Legal and Constitutional experts aver that the UPA government has taken the correct decision of dissolving the state Assembly in the given circumstances. If the efforts in forming a coalition have not fructified in the last three months, it is unlikely to come good over the next few months, at least through proper Constitutional means.



EC to decide Bihar poll dates soon
Tribune News Service

New Delhi, May 23
The timing of Bihar elections, where the Assembly has been dissolved after it was kept in suspended animation since the February poll, would be decided by the full meeting of the Election Commission soon, sources in the poll panel said today.

Although the poll panel has six months to hold the elections to the Bihar Assembly, sources said it would take into consideration factors like weather, festivals, school schedules, training of poll personnel and movement of security forces and electronic voting machines (EVMs) before deciding on the dates.

The EC would also hold talks with Union Home Secretary on the availability of paramilitary forces for conducting a free and fair poll in a state where the issues of impartiality of the local administration and security have always been very sensitive.

The sources said there is not likely to be any revision in the electoral rolls as the elections had been held in the state only in February-March this year.



Cong defends govt on Bihar
Tribune News Service

New Delhi, May 23
Defending the government’s decision to recommend the dissolution of the Bihar Assembly, the Congress today said it was the only option left to stop “horse-trading” of MLAs. “The MLAs were being sought to be lured and dissolution of the Assembly was the only way to check horse-trading,” AICC general secretary Ambika Soni said.

She said the political situation in the state was deteriorating with daily reports of MLAs being lured by the NDA. 



Bihar puts Sonia’s coalition skills to test
Anita Katyal
Tribune News Service

New Delhi, May 23
Congress President Sonia Gandhi’s skills at coalition management will be put to test once again now that Bihar is headed for yet another Assembly election.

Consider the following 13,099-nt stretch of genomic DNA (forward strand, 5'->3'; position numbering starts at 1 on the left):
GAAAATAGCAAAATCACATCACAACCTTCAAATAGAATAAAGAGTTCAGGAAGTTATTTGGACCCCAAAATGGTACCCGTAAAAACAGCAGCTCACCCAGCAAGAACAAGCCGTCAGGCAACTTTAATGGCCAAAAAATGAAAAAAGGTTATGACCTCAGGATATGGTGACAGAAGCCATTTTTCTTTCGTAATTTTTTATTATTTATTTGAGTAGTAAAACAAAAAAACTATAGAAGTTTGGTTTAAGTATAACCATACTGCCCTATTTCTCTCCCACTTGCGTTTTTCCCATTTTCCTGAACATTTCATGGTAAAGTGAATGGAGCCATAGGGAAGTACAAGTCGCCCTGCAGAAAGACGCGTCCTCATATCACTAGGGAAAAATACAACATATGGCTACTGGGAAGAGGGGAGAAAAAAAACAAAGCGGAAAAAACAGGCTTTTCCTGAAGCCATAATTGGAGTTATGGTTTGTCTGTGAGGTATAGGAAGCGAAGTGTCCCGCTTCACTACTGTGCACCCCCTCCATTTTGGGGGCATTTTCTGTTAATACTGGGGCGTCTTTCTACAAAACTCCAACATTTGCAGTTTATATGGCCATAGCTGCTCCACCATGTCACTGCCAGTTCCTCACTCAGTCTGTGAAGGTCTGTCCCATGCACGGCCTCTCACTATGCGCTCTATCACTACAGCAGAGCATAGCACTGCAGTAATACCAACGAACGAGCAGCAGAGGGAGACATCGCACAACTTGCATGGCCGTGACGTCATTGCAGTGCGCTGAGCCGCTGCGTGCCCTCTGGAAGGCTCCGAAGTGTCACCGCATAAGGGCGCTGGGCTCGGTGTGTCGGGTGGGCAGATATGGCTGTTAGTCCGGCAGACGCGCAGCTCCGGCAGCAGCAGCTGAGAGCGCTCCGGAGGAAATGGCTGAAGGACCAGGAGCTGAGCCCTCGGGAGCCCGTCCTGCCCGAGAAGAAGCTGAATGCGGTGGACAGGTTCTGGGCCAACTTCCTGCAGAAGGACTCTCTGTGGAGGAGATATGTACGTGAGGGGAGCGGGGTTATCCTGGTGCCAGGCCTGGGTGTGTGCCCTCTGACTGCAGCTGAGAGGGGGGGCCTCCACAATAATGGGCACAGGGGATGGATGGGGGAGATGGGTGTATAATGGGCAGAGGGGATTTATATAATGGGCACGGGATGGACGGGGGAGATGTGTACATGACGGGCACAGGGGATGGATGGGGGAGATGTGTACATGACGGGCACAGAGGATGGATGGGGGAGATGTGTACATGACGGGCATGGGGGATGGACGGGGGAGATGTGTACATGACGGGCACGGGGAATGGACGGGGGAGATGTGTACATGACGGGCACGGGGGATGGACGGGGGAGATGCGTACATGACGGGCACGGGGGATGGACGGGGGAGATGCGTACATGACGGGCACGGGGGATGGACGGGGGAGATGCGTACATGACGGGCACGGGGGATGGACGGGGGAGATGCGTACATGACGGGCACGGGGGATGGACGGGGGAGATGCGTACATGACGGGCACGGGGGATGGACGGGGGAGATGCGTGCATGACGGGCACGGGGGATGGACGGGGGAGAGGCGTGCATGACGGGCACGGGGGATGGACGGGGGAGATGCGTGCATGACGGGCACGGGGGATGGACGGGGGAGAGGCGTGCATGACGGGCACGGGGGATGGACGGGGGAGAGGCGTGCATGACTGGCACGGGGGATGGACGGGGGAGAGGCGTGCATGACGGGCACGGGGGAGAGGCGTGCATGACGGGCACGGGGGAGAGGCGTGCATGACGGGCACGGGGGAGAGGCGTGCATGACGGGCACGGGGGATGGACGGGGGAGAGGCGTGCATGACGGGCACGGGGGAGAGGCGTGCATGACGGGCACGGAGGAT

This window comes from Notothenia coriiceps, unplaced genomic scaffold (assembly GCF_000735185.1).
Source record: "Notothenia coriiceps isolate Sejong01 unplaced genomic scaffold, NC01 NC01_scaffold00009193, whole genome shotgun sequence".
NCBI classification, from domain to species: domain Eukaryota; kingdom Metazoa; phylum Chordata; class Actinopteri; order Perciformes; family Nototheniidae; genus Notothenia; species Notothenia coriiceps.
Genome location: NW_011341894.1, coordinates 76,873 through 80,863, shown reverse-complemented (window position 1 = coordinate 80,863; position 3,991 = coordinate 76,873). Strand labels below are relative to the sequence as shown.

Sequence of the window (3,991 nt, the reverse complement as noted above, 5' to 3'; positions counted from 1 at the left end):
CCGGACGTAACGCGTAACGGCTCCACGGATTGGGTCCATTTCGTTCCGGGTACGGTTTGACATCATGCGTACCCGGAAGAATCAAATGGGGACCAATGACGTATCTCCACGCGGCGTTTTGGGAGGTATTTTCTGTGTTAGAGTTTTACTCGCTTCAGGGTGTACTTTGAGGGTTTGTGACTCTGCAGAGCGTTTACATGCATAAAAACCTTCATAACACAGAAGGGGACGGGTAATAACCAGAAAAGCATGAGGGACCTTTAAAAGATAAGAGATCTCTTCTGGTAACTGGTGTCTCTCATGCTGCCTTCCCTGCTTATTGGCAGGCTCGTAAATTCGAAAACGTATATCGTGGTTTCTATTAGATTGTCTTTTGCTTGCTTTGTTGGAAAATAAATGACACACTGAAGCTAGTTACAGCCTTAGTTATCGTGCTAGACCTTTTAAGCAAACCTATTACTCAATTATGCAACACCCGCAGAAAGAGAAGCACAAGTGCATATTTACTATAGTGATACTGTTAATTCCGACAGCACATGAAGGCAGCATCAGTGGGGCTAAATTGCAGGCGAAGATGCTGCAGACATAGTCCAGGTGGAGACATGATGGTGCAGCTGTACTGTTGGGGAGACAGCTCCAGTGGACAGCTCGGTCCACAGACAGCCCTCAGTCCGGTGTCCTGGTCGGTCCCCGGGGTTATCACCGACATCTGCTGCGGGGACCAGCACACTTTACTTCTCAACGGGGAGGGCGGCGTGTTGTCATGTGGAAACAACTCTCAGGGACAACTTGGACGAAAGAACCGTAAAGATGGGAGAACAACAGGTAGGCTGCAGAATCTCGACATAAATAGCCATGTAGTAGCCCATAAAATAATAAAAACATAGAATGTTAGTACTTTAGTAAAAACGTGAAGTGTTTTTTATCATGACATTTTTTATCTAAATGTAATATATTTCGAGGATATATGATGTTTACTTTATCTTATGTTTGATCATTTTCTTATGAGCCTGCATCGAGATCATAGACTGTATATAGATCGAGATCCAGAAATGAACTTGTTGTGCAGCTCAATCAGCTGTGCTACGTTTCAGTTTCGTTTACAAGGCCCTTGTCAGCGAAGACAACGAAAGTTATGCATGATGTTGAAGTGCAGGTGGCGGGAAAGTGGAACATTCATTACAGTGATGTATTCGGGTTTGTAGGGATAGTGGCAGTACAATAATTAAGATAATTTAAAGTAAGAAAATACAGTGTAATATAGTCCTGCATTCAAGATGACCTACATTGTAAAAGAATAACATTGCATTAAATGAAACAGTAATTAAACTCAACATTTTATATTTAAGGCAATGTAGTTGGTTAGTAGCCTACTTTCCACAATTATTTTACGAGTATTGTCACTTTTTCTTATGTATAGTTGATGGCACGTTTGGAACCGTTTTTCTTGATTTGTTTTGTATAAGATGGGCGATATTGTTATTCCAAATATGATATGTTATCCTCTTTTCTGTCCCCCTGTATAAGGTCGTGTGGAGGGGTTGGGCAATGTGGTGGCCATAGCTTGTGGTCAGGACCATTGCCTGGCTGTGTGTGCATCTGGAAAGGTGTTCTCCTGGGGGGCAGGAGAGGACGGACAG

The Congress had failed the test in the last Assembly poll when it was unable to bring together warring UPA allies — Rashtriya Janata Dal (RJD) chief Lalu Prasad Yadav and Lok Janshakti Party leader Ram Vilas Paswan — and ensure that the secular alliance remained intact. Not just that, the Congress itself was unable to work out a smooth seat-sharing arrangement with its UPA ally, the RJD. It settled for a partial understanding with both Mr Yadav and his bete noire, Mr Paswan, which turned out to be its undoing.

Although it is still early to discuss poll strategy and alliances, Congress leaders maintain that their first effort will be to consolidate the secular forces. “ Since we are all together in the UPA government here , it will be our serious endeavour to get all allies on board for the Bihar election,” said Ms Ambika Soni, chief of the AICC media department. She said as far as the Congress was concerned, it would always be its effort to see that secular forces contest the coming election together.

As of today, it appears a tough call as Mr Paswan remained as rigid as ever, reiterating that he would have no alliance with either the BJP or the RJD.

The Congress is, however, hoping that there will be a cooling off in the coming days and both Mr Paswan and Mr Yadav would have learnt from their mistakes and would resolve their differences.

Congress insiders say that had Mr Paswan not been so inflexible, the three UPA allies — the RJD, LJP and the Congress — could have formed a government in Bihar. As it happened, the LJP leader ended up paying a heavy price for his obduracy as his restless legislators started deserting him.

The Congress is hoping that Mr Paswan will bend a little just as he did yesterday when he agreed to support a RJD Chief Minister, provided the candidate was a Muslim. Last time, the Congress President had deputed senior leaders Arjun Singh and M.L. Fotedar to discuss the seat-sharing formula for Bihar and Jharkhand. Since their strategy of going in for a partial alliance with the two warring Bihar leaders failed miserably, it is entirely possible that this task may be entrusted to some other leaders.

Learning from experience, Ms Gandhi may be required to step in to ensure that secular forces remain united. Unlike the last Assembly elections, the Congress is no longer under the illusion that the tide has turned in its favour after it formed a government at the Centre. So far, Mr Lalu Prasad Yadav has been extremely generous, saying he will be willing to concede more seats to the Congress this time round.